Anna May Wong was the Chinese Ava Gardner if you will, but without Ava’s status and without actually being Chinese. Her astounding beauty, sex appeal, talent and sexy femme fatale roles in Chinese and American films brought her notoriety for many years. And although she was born in Los Angeles, she dealt with prejudice and racism throughout her childhood life and up to and throughout her career, and never really gaining respect as an American.
At a very young age, Anna became fascinated with Hollywood movies. She was thrilled with movie set transformations especially when turning China Town into a visual work of art of real China.
In the 1910-1920’s the movies needed real Chinese faces in order for the movie to appear authentic. Anna's father was very apprehensive of her passion to seek out acting in movies, but eventually granted her permission which led to her first role on the big screen in Alla Nazimova’s The Red Lantern. She was only 14.
She then went on to leading roles such as 1922’s The Toll of the Sea, where an American man falls in love with a Chinese girl but has reservation about the reputation of the relationship, because of her Asian looks.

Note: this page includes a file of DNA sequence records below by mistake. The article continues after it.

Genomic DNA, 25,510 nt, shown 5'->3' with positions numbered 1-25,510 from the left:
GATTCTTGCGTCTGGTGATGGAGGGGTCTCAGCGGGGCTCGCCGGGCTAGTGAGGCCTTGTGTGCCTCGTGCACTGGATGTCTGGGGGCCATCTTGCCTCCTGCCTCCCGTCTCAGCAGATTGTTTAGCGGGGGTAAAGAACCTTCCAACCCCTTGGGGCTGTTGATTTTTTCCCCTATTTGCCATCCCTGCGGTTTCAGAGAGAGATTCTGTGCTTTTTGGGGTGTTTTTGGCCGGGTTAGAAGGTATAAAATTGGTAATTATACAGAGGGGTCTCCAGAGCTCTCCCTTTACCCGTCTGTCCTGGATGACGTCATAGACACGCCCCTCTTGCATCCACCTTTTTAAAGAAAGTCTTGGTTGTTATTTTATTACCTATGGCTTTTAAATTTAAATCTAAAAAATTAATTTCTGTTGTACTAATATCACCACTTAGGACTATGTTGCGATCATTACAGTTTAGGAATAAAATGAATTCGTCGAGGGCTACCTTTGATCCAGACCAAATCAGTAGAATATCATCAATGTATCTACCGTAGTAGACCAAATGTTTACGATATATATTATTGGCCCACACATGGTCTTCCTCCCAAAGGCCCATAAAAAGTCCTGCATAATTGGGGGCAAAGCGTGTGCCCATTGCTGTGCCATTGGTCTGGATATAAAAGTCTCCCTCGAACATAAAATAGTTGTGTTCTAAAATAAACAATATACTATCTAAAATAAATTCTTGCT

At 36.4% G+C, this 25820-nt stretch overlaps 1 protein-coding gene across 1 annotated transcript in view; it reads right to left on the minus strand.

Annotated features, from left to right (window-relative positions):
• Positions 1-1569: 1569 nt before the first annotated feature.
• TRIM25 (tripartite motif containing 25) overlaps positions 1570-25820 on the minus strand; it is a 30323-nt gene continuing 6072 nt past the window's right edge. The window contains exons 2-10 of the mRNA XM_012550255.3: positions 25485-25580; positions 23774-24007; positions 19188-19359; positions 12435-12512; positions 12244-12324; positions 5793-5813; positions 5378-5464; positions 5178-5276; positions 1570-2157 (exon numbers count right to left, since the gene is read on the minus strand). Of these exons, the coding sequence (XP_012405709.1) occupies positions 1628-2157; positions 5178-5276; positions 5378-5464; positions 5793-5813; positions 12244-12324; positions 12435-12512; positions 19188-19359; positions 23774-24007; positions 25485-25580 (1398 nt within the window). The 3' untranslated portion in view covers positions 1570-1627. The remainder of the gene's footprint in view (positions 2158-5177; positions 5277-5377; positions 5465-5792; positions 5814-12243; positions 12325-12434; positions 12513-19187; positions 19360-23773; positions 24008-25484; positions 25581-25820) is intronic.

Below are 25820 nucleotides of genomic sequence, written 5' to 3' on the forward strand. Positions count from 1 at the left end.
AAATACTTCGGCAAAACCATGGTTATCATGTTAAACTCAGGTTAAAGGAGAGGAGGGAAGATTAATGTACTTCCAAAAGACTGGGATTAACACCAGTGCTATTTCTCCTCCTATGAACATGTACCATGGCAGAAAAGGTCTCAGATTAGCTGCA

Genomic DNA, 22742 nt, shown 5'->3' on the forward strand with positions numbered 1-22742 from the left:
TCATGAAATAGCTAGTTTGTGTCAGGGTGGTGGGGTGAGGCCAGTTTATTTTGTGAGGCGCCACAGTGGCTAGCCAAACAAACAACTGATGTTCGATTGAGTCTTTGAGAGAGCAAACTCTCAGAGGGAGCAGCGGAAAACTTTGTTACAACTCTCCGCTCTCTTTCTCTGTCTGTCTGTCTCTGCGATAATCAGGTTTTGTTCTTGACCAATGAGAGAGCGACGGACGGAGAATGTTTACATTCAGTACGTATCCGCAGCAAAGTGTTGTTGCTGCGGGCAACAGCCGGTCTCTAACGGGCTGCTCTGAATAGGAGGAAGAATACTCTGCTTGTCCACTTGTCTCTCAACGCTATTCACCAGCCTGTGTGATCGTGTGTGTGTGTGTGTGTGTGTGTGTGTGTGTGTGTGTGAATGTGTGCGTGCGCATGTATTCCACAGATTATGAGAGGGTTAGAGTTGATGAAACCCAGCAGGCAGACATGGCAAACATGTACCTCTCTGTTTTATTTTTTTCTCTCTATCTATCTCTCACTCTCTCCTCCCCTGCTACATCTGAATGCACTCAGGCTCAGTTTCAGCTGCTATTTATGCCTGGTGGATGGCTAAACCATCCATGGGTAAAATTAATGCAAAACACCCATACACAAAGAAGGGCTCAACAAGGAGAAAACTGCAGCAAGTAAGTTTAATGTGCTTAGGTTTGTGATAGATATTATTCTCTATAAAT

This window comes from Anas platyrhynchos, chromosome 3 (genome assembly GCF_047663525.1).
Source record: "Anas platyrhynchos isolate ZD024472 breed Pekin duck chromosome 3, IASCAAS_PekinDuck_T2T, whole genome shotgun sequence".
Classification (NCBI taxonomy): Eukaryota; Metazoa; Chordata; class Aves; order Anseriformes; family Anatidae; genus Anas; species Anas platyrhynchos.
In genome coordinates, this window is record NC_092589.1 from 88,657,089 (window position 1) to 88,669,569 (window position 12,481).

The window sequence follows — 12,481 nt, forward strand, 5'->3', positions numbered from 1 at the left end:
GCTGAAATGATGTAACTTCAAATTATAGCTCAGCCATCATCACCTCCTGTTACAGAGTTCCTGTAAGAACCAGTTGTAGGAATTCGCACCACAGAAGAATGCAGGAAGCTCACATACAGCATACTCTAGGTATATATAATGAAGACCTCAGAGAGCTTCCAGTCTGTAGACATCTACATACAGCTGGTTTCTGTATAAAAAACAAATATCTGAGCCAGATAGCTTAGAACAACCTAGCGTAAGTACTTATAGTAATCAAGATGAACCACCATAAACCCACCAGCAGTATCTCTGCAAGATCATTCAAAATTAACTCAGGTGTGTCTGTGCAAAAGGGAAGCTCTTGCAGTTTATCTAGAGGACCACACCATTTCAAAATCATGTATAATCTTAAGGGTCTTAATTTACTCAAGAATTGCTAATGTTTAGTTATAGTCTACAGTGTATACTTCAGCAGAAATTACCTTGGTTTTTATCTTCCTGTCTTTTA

With Douglas Fairbanks at the helm in Hollywood’s 1920s, he sought out and found the perfect face to play his Mongol slave for his huge production-The Thief of Bagdad.
Anna went on for several years to achieve roles in American films next to some considerably higher rated stars (because of their American looks) such as-Marlene Dietrich (Shanghai Express). Newspapers with their propaganda, were too busy trying to un-Americanize her, no matter how well of an acting job she did as an American playing Chinese roles.
Called at times; “The Ivory skinned American” Anna was really never treated fairly although being cast in several films generally as a femme fatale or villain; (1931-Daughter of the Dragon, 1937-Daughter of Shanghai)
The fact is however that; Anna had never been to china, she stood 5’7” which is not typical for Asian women, she spoke perfect English and had the style, conversational personality and sense of humor of an American.
She drank coffee-not tea. Anna had more American traits than most Americans.
But, the question remained throughout her career and until she died...was Anna May Wong American or Chinese?
Enjoy these films with Anna May Wong
1922 -The Toll of The Sea 1934 -Limehouse Blues
1924 -The Thief of Bagdad 1938 - Dangerous to know
1929 - Piccadilly 1939 - King of Chinatown
1932- Shanghai Express 1942 -Bombs Over Burma